Physical Therapy Maneuver Disables Patient

A physical therapist’s inappropriate maneuver during a session resulted in the patient suffering a traumatic pelvic fracture, leaving her bedridden.

ByErin O'Brien


Updated on February 7, 2023

Physical Therapy Maneuver Disables Patient

Case Summary

A middle-aged woman with a past medical history of back surgeries underwent a lumbar discectomy and spinal fusion. Her orthopedist then prescribed her in-home physical therapy. The physical therapist instructed the patient to perform a modified push-up against the resistance of the physical therapist pushing down on her back. The exercise stopped when the patient heard a pop. Afterward, she experienced difficulty walking and subsequently contacted her surgeon, who felt that the physical therapist had done something inappropriate. Upon examination, the patient was found to have suffered a traumatic pelvic fracture. As such, the patient required numerous surgeries, including the placement of stabilization hardware. Currently, she is functionally bedridden due to pain and weakness caused by the injury.

Case Theory

Physical therapists are negligent when they fail to exercise the level of care that a reasonably prudent physical therapist would perform under similar circumstances. The most common forms of negligence committed by physical therapists include leaving patients unsupervised on equipment, therapy deemed inappropriate, aggressive maneuvers, ignoring patient’s complaints of pain, using broken equipment, failing to supervise, over-extending limbs, and failing to take the patient’s physical condition into account prior to administering treatments. When physical therapists deviate from accepted standards, they can easily cause injuries. Physical therapists who perform inappropriate care can result in patients suffering severe injuries including lower back injuries, spinal cord injuries, fractures, strains, sprains, and stroke.

These injuries can be even more dangerous as patients age due to a weaker skeletal structure and other medical conditions. Improperly performed or inappropriate techniques are the most common issues for a malpractice claim. In spinal fusions, heel slides, wall squats, and straight leg raises are commonly utilized exercises. They are also some of the most effective rehabilitative exercises to incorporate into a spinal surgery recovery regime.

Improper management and exercises that stress the skeletal area above and below the fusion can subject the patient to further injury. In this case, an inappropriate manual physical therapy maneuver breached the standard of care and led to damages and disability.

Expert Witness Specialities

Physical Therapy

An expert in physical therapy can review records and determine the appropriateness of the therapist’s maneuvers and standard of care regarding the patient’s past medical history.

Questions for Expert Witnesses

  • What precautions do physical therapists take for patients with previous back surgeries to avoid similar complications while performing this maneuver?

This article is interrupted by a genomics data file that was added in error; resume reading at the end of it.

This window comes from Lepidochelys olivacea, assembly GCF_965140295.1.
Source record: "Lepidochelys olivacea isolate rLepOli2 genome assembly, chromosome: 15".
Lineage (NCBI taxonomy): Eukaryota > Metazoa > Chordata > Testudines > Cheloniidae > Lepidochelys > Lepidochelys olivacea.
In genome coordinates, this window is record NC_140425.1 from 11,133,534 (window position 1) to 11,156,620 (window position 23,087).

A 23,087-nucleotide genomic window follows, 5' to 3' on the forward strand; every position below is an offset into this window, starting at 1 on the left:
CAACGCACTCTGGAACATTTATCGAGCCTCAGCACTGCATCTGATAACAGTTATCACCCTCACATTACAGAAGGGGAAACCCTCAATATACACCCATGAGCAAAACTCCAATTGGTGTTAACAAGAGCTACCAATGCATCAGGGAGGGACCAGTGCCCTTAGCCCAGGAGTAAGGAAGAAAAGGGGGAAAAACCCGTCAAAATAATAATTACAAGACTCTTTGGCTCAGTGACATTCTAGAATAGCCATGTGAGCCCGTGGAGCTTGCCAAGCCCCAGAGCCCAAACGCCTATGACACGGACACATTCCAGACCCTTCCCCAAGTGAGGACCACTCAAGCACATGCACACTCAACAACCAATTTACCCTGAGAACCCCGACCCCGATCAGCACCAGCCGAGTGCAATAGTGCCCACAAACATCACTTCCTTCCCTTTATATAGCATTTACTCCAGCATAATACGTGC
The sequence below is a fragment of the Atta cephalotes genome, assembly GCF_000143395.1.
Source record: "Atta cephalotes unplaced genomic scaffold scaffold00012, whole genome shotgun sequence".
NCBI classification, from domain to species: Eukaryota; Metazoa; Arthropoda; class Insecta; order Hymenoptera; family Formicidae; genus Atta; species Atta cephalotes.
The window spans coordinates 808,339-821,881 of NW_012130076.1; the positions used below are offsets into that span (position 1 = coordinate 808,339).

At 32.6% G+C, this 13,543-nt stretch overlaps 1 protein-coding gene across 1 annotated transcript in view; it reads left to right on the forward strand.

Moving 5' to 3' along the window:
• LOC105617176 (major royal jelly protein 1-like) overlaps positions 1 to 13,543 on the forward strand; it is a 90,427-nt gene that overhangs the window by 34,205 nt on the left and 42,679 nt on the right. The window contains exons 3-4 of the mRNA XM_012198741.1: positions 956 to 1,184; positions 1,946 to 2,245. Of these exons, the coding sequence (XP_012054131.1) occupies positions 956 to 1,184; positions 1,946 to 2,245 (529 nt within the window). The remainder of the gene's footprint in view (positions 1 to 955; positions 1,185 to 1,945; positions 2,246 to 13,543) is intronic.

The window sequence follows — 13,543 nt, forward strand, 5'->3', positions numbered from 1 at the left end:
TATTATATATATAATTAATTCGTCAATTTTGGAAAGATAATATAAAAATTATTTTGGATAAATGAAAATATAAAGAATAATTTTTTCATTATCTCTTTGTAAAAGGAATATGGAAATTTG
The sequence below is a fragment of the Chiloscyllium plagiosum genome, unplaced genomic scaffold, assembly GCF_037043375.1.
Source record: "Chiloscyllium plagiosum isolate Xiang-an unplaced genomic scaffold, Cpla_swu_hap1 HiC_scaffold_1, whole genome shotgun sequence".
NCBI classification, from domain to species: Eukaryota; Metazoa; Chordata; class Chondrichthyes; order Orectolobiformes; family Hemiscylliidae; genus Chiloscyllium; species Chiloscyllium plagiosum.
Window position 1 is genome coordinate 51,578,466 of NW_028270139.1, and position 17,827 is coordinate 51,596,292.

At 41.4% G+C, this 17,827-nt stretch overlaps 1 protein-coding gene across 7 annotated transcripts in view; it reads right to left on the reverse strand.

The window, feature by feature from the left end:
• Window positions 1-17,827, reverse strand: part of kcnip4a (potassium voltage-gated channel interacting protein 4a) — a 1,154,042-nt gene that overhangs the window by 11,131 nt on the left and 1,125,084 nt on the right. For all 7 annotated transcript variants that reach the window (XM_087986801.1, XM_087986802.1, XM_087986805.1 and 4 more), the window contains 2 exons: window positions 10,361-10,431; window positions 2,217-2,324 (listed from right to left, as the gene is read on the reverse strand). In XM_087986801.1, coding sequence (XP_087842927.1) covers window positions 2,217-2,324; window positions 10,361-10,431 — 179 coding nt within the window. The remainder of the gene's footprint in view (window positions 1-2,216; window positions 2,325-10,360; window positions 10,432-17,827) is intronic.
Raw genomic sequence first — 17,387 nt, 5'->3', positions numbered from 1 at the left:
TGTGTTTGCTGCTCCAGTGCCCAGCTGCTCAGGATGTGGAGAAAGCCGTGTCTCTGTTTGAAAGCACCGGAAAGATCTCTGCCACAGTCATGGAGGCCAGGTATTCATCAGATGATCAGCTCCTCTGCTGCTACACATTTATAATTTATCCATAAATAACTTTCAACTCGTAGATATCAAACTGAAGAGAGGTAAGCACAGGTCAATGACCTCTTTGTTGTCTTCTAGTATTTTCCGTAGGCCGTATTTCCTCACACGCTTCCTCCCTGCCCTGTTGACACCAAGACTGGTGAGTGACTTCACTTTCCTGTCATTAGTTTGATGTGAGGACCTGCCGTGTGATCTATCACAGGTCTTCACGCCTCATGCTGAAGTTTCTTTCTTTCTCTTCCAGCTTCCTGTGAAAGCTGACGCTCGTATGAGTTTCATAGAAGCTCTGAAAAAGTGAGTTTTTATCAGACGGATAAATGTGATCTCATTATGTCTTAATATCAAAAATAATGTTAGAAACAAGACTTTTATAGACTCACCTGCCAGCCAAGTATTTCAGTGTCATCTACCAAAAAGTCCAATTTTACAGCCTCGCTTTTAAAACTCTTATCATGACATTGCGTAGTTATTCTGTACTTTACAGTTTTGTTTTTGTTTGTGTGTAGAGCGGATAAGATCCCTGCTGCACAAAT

• Under what circumstances should physical therapists perform resistance maneuvers post-discectomy?
  • Did this physical therapist deviate from established therapy standards?

Expert Witness Involvement

Here is what the expert in physical therapy in this case had to say:

Expert Witness Response E-271241

inline imageI have over 30 years of practice experience with a significant number of patients matching the case outlined. I have encountered many such cases both in outpatient care, sub-acute rehab, and a couple myself in home care as a clinician. Low back pain is my specialty, and I teach this subject area in physical therapy at the university level. A person as described will have a weakened musculoskeletal system and rehab proceeds fairly slowly, though gentle resistance against a movement is not unusual and should not be a concern for regular bone fractures. I wonder if the person had an underlying condition of osteoporosis making the pelvis brittle since normal manual resistance should not cause a fracture unless the bones are unusually fragile. This, of course, depends on how the pressure was applied and exactly where. A traumatic fracture will normally only occur under significant pressure or if bones are weak.

About the author

Erin O'Brien

Erin O'Brien

Erin O'Brien is a senior medico-legal writer and editor, with 25 years of experience authoring healthcare deliverables. Previously, Erin authored an award-winning column in the health and wellness sector, guest hosted a wellness radio show, and received an FMA Charlie Award for Excellence in Writing.

Erin has reviewed and completed case studies for thousands of medical malpractice cases, both plaintiff and defense nationwide, and was presented the US Chamber of Commerce Best Small Business Blue Ribbon designation.  Erin is an experienced Medical Risk Consultant and device start-up project manager. She has consulted for numerous successful healthcare and bio-tech start-ups. After completing a Bachelor of Science degree at the University Of Wisconsin, Erin pursued an educational background in Healthcare Risk Management at the University of South Florida. Erin crafts her work with attention to detail, readability, healthcare marketing regulations, and medical standard of care.

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